A Twitter thread incorrectly identified South African Twitter users as fake pro-Chinese Communist Party accounts that ostensibly lobbied for a COVID lockdown
A Twitter thread on August 21, 2020 claimed that South African President Cyril Ramaphosa’s Twitter account was targeted by scores of fake pro-Chinese Communist Party Twitter accounts in March 2020. According to the thread, these accounts demanded South Africa enter a total lockdown in reaction to COVID-19. President Ramaphosa formally announced South Africa’s lockdown the next day.
The claims were quickly amplified by anti-lockdown activists, some of whom argued that the thread proved South Africa’s lockdown was motivated by Chinese propaganda rather than science. Nick Hudson, a staunch anti-lockdown campaigner, stated that several of the accounts he looked at were “indeed the divisive and pro-Chinese cesspools described.”
But even a cursory examination of these accounts shows that there is no basis for these claims. Only one of the 25 accounts listed in the thread appears to tweet pro-Chinese content with any frequency; even in that particular case, the account appears to be a genuine South African. None of these accounts exhibits any indicators that would flag it as a Chinese disinformation operation. In fact, the indications are that all of these accounts are real South Africans, displaying specific local knowledge and using vernacular languages. At least one of these accounts is an identifiable South African individual.
Misattribution of disinformation campaigns erodes trust in institutions that are actively investigating and researching such campaigns, and also gives real perpetrators a free pass. In other cases, such as this situation, innocent individuals are labeled as bots or sockpuppet accounts.
OSINT vs BULLSINT
The thread by Twitter user @MichaelPSenger was created on June 11, 2020, and consists of a long-running series of articles, links and tweets that take a very pointed aim at the CCP and its activities online. Rather than having a conventional Twitter bio, @MichaelPSenger’s bio states, “COVID lockdowns are not science, they’re CCP propaganda.” It references that he is from the United States and includes a #StandWithHongKong hashtag. The account shared links to the New York Times’ coverage of Twitter’s takedown of a Chinese-linked disinformation network which seems to be used as the basis for his claims.
On August 10, 2020, @MichaelPSenger began posting collated screenshots of “CCP’s army of fake accounts” that he supposedly identified. These “CCP accounts” were found in replies to tweets by South Dakota Governor Kristi Noem, Gov. Dan Andrews of Victoria in Australia, UK Prime Minister Boris Johnson, South African President Cyril Ramaphosa, and Indian Prime Minister Narendra Modi.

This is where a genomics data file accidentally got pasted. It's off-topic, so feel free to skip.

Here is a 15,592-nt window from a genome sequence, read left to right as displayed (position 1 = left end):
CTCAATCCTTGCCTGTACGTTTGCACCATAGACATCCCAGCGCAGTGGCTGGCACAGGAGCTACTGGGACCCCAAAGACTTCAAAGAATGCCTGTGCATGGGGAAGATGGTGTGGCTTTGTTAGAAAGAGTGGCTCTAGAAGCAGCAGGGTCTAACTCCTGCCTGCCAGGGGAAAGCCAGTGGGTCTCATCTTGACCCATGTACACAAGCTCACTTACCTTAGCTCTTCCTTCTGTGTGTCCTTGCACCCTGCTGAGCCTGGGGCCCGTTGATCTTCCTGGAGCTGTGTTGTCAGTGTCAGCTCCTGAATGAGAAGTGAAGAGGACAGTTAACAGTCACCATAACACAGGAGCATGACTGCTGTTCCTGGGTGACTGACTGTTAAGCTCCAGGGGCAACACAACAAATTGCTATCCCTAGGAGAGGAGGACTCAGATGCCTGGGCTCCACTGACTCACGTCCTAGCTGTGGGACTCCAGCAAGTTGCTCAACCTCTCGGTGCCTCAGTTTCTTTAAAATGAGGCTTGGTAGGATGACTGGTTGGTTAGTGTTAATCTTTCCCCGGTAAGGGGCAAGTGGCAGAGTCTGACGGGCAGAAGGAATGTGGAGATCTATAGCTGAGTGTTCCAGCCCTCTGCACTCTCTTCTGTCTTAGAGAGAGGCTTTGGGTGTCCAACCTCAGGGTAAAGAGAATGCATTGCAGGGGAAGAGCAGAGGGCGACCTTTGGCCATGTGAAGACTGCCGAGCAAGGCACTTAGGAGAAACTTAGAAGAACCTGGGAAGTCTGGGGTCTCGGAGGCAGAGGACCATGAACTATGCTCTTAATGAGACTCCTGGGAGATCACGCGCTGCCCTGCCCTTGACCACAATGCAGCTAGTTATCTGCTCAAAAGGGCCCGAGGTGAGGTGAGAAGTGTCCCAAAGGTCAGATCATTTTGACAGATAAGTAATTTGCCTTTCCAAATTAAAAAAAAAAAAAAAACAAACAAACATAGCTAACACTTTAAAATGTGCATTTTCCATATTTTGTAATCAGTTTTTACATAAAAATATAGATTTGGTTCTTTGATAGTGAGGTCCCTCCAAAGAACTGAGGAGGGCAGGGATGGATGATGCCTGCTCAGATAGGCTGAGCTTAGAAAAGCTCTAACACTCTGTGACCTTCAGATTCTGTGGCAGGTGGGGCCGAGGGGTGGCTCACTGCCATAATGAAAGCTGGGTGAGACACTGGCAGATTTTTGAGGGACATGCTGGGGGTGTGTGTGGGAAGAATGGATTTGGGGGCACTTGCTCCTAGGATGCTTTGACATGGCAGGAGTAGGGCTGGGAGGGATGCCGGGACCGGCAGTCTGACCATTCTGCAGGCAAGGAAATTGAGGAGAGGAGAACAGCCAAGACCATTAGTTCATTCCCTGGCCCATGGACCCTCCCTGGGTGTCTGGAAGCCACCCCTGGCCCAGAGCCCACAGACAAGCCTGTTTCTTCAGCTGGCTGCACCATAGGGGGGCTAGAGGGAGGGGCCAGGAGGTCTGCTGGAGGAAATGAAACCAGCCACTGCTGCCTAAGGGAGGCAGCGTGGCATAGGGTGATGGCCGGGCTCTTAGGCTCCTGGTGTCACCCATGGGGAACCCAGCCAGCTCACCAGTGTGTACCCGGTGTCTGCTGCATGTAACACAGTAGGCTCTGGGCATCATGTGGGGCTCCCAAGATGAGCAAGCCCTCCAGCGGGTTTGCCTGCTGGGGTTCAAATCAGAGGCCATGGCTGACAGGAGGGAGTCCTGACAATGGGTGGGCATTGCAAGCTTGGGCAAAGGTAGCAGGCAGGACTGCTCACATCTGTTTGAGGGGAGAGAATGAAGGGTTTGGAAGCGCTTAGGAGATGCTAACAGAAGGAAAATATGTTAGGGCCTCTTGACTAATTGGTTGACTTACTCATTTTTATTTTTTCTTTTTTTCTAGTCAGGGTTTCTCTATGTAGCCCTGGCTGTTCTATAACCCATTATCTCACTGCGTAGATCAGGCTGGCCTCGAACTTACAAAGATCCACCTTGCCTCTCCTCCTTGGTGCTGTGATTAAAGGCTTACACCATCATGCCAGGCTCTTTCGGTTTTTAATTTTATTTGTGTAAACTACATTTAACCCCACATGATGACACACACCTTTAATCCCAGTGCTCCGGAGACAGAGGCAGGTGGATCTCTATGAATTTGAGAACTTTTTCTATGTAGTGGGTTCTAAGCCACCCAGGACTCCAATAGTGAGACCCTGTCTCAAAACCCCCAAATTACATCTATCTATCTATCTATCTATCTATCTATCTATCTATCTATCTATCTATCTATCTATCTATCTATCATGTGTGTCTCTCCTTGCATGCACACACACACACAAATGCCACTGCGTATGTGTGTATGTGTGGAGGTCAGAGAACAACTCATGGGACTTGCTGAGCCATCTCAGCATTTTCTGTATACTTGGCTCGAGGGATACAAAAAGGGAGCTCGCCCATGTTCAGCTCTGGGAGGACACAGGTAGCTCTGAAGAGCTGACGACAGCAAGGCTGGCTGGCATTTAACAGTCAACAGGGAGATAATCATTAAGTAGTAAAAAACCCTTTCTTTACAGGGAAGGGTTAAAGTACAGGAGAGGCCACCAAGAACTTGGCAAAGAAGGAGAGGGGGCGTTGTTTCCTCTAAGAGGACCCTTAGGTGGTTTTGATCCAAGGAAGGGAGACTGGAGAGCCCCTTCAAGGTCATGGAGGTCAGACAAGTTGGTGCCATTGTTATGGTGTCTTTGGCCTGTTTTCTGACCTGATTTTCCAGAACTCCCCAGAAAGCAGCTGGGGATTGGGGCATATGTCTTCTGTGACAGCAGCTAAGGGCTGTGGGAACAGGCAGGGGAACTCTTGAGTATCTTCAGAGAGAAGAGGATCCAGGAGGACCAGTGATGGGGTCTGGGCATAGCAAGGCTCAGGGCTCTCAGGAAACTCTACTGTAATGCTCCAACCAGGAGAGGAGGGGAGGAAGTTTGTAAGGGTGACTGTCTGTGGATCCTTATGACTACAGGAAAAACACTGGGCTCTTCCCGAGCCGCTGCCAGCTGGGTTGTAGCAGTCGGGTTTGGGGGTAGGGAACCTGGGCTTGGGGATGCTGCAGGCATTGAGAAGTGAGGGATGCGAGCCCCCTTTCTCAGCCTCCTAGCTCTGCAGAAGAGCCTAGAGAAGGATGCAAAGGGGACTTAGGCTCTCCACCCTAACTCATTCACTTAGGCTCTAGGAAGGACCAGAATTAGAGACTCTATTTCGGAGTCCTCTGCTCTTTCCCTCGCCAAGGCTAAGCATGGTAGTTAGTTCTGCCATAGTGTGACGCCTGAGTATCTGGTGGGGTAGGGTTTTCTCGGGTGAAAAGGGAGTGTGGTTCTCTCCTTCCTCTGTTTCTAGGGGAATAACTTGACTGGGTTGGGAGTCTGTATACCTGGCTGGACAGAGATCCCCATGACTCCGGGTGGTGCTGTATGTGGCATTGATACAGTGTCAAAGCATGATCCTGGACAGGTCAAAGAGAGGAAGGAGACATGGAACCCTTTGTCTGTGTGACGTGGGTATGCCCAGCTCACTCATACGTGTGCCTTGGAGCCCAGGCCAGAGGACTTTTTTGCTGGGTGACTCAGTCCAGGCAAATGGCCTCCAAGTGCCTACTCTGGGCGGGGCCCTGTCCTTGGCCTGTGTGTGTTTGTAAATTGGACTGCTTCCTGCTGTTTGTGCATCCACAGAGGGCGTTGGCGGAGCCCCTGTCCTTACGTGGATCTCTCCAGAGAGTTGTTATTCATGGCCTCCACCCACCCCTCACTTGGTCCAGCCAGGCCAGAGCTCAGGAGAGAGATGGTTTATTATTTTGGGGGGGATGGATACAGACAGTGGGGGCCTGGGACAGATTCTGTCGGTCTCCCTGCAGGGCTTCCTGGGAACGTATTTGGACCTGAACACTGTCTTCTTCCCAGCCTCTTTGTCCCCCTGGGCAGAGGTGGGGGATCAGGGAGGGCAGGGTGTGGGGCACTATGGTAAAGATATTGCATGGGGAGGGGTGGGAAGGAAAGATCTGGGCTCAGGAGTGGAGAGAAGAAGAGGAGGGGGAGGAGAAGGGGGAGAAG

Senger, whose LinkedIn profile describes him as an attorney formerly employed by a law firm in Atlanta, GA, didn’t indicate the methodology used to determine that the South African Twitter accounts were attributable to the CCP, and it is unclear how they were identified and distinguished from regular users. (The DFRLab reached out to Senger for comment; as of the time of publishing, he had not submitted a response.)
When challenged on his conclusions by other Twittter users, Senger indicated that he identified these accounts by “lockdown enthusiasm, love of China and suspicious linguistic similarities.” Considering that Senger is a staunch anti-lockdown campaigner according to his Facebook profile, it appears Senger conducted his investigation with a conclusion already in mind.
China cleaning up SA?
This is evident since the South African cohort of “CCP accounts” he identified misses the mark on several fronts. If this were indeed a CCP operation, the network is highly sophisticated and targeted towards South African audiences. Even then, these “fake accounts” displayed several very South African characteristics.
For example, most of the accounts he listed showed an extensive localized knowledge of South Africa, including hyperlocal knowledge of streets, shopping centers and suburbs. A number of the accounts used South African slang and vernacular language, and displayed distinctly South African mannerisms.
In at least two cases, accounts Senger labeled as fake CCP accounts lodged a customer service complaint via Twitter: one with a local municipality regarding a faulty powerline, and another with a local retail shopping group regarding refuse in its vicinity.